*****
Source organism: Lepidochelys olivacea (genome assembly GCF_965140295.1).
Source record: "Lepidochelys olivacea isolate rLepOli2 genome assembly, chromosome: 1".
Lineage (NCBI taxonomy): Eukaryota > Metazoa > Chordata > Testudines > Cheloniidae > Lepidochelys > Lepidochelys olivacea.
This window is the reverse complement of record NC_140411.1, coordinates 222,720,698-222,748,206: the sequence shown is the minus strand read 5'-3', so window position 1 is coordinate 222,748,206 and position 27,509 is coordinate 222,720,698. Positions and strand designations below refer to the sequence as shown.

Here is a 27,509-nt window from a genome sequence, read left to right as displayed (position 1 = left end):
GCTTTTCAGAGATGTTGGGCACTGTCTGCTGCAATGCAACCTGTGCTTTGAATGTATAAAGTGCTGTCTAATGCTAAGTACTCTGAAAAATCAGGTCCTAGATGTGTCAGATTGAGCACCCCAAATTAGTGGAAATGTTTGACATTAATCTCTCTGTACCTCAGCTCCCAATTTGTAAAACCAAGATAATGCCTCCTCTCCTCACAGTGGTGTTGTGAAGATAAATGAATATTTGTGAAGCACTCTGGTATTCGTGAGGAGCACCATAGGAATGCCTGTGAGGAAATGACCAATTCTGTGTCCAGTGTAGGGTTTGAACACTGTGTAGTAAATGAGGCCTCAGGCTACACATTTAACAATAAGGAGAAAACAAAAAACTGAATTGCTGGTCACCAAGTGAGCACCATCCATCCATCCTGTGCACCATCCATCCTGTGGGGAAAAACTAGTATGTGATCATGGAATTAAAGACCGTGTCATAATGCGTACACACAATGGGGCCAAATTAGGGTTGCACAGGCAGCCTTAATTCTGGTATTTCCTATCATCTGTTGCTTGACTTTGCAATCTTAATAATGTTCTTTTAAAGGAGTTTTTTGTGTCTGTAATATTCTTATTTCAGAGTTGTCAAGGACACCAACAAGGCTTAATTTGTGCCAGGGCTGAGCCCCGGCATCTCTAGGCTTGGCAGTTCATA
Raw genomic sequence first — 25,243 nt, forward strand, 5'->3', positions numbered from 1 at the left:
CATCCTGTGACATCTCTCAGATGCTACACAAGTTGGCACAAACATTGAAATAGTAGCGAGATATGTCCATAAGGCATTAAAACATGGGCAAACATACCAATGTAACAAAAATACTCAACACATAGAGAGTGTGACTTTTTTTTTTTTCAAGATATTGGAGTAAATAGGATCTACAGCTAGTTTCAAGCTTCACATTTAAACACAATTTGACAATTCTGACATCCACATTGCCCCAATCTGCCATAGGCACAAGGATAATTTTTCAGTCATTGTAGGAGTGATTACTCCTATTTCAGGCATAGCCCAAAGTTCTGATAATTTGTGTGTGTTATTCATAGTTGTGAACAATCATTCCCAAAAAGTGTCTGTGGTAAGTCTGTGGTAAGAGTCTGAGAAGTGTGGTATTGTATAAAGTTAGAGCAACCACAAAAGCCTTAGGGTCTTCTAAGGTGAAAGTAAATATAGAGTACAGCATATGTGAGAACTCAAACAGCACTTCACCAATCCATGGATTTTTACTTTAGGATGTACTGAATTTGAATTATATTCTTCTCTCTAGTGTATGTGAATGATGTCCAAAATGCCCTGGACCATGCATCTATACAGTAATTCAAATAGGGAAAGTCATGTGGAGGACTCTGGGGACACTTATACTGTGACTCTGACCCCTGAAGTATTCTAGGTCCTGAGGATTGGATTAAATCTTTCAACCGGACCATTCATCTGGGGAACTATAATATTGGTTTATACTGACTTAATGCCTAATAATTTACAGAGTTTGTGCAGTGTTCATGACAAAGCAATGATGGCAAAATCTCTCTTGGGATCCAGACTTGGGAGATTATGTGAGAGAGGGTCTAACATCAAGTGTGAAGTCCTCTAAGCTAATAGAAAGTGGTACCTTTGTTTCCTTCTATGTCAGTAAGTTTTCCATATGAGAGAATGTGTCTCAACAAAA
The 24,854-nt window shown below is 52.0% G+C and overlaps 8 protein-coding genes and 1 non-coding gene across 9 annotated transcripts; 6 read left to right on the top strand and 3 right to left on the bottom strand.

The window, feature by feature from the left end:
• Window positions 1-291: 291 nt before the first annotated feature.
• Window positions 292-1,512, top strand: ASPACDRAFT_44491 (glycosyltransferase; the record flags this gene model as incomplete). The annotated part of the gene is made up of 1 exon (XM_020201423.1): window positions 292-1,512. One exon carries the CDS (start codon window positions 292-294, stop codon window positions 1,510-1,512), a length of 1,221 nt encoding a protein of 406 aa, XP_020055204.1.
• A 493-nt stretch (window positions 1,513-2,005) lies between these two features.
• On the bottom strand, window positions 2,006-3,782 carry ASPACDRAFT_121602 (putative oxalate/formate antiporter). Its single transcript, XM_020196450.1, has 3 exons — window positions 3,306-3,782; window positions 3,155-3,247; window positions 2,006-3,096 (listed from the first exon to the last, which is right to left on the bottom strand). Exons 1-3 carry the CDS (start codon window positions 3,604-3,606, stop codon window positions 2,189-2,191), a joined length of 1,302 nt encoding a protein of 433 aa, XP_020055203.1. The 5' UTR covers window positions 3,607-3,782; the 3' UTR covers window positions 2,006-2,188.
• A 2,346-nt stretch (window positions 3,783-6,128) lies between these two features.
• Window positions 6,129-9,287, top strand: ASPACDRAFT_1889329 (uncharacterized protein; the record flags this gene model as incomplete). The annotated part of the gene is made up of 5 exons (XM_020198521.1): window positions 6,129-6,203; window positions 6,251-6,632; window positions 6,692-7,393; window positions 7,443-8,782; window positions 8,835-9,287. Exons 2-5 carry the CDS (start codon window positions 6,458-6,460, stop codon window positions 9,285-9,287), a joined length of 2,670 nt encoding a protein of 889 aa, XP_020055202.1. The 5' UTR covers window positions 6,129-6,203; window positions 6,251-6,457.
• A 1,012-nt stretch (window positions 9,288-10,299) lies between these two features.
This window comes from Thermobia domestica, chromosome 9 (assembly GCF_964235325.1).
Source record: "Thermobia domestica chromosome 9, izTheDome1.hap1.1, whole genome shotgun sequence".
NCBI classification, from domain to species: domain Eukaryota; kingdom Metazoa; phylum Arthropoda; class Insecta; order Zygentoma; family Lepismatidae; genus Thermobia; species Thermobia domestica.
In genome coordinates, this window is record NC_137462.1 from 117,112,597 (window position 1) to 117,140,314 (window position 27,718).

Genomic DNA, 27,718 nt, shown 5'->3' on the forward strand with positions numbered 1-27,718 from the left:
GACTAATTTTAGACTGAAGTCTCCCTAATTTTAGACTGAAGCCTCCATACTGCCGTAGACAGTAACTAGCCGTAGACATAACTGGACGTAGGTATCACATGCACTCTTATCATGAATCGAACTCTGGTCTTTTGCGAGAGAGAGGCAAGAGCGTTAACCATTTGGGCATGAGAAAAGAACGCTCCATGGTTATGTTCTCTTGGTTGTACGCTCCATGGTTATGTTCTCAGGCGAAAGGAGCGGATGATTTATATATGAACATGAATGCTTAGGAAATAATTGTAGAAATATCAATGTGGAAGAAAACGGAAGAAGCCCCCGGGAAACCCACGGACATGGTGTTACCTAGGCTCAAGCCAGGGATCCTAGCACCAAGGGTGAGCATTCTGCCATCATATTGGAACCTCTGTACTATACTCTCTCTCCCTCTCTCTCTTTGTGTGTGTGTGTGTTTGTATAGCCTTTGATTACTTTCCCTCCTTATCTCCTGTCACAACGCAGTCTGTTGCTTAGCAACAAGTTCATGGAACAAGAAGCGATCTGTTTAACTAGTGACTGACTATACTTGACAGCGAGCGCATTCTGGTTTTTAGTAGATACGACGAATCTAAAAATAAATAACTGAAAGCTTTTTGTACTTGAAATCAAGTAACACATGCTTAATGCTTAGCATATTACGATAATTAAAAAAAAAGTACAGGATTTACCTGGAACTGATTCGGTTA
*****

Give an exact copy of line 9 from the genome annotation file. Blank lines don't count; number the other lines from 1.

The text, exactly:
The 24,854-nt window shown below is 52.0% G+C and overlaps 8 protein-coding genes and 1 non-coding gene across 9 annotated transcripts; 6 read left to right on the top strand and 3 right to left on the bottom strand.